The Huskies head coach’s latter tweet is referring to a proposal put forward by the SEC that was approved last month which essentially allows non-coaching analysts to evaluate film of recruits in ways they could not previously do so. This has led to many expecting programs (looking at you, Alabama) creating player personnel departments in even greater numbers to streamline evaluating prospects and allow certain staffers to handle more of the recruiting load.
Edsall is far from the first coach to advocate paying players but something says his comments on Friday will also mean he will just be the latest in a long line of advocates for advancing much the same cause, especially in light of the payments going on in college basketball that are just beginning to come to light.
Country roads, take him home.
According to Sports Illustrated’s Bruce Feldman, Charlotte assistant Greg Adkins is expected to return to his alma mater of Marshall to take over as the Thundering Herd’s next offensive line coach.
Adkins is well known around Huntington for his work with the team back in the early 1990’s when they were winning NCAA titles and making regular title game appearances at the then-Division I-AA level. He also had stops at Georgia, Tennessee, Oklahoma State and with the Buffalo Bills among others before being hired at Charlotte by Brad Lambert.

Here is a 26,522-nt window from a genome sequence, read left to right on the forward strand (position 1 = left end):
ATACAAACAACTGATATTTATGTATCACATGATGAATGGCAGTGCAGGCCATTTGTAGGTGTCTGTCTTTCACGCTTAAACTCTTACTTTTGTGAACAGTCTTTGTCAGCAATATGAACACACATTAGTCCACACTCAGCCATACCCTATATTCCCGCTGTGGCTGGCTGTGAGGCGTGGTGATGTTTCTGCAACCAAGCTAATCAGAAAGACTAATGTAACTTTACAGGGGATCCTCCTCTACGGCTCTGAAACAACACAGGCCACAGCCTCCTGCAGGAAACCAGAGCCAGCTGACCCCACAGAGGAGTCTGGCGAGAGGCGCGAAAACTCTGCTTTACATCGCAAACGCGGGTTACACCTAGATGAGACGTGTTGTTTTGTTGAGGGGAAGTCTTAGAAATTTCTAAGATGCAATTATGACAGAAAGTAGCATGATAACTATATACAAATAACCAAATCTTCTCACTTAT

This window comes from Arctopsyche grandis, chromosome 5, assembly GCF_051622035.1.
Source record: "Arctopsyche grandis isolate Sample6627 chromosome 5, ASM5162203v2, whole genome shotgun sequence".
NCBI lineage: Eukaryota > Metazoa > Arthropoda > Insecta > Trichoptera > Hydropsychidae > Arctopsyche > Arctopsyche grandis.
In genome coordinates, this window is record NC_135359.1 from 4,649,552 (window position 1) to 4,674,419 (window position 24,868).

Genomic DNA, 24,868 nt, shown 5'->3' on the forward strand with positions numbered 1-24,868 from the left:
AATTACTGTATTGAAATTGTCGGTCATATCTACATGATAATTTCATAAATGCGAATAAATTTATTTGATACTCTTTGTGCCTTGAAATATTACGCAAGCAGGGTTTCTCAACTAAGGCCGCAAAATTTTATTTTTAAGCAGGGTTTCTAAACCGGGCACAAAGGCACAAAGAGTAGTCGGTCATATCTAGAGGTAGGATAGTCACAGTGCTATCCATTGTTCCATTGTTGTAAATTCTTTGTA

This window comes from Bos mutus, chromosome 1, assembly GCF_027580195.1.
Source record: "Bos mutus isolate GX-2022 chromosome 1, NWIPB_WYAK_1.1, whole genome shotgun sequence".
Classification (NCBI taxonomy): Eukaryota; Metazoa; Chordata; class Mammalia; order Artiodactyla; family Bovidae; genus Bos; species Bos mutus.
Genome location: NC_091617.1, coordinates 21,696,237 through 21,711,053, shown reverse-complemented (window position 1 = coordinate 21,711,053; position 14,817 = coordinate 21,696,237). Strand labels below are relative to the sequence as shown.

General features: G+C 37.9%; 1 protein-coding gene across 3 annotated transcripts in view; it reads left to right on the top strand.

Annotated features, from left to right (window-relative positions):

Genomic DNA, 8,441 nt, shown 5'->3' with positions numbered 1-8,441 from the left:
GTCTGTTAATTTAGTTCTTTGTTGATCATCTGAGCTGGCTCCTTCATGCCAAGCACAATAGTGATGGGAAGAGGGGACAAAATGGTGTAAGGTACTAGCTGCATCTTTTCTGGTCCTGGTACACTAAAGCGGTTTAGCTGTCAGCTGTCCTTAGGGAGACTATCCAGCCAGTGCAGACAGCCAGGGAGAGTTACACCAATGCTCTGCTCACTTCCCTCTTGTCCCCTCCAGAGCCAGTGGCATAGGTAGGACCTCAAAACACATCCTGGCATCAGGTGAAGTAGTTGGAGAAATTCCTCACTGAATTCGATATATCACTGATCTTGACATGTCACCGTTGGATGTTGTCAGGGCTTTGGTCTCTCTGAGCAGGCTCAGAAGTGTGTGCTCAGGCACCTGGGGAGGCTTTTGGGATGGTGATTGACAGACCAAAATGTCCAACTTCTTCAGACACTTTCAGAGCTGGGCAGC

The return of Adkins fills the hole on Marshall’s staff after the departure of offensive line coach Alex Mirabal, who left for Oregon earlier in the week.
An offseason of change in Jim Harbaugh‘s Michigan coaching staff continues, with one of the Wolverines’ million-dollar assistants stepping down. Reportedly.
Multiple reports, including ones from The Wolverine Lounge and SI.com‘s Bruce Feldman, are indicating that Tim Drevno has decided to step down from his post as U-M’s offensive coordinator. Drevno has been Harbaugh’s coordinator on that side of the ball each of his three seasons in Ann Arbor.
Drevno also served as the Wolverines’ offensive line coach.
Under Drevno’s direction, Michigan’s offense was tied for 91st nationally in averaging 25.2 points per game this past season.
The reports come three days after McElwain was officially announced as U-M’s new quarterbacks coach. In the run-up to that hiring, it was reported that McElwain, the former coordinator at Alabama prior to his run as Florida’s head coach, could take over play-calling duties at U-M.
An already crowded graduate transfer market has gained yet another entrant.
On his personal Twitter account Thursday night, Brandon Dawkins announced that he has decided to transfer out of new head coach Kevin Sumlin‘s football program. While no specific reason was given for the quarterback’s decision to move on, the presence of a Heisman Trophy contender, rising junior Khalil Tate, for the next two seasons likely played a significant role.
Dawkins is set to graduate this May, which will make him eligible to play immediately in 2018 at another FBS school if that’s the tack he takes.
Dawkins started nine games in 2016 and the first four games this past season before Tate took over. For the Wildcats portion of his playing career, Dawkins completed just over 56 percent of his 334 passes for 2,418 yards, 15 touchdowns and 12 interceptions. He ran for another 1,582 yards and 20 more touchdowns.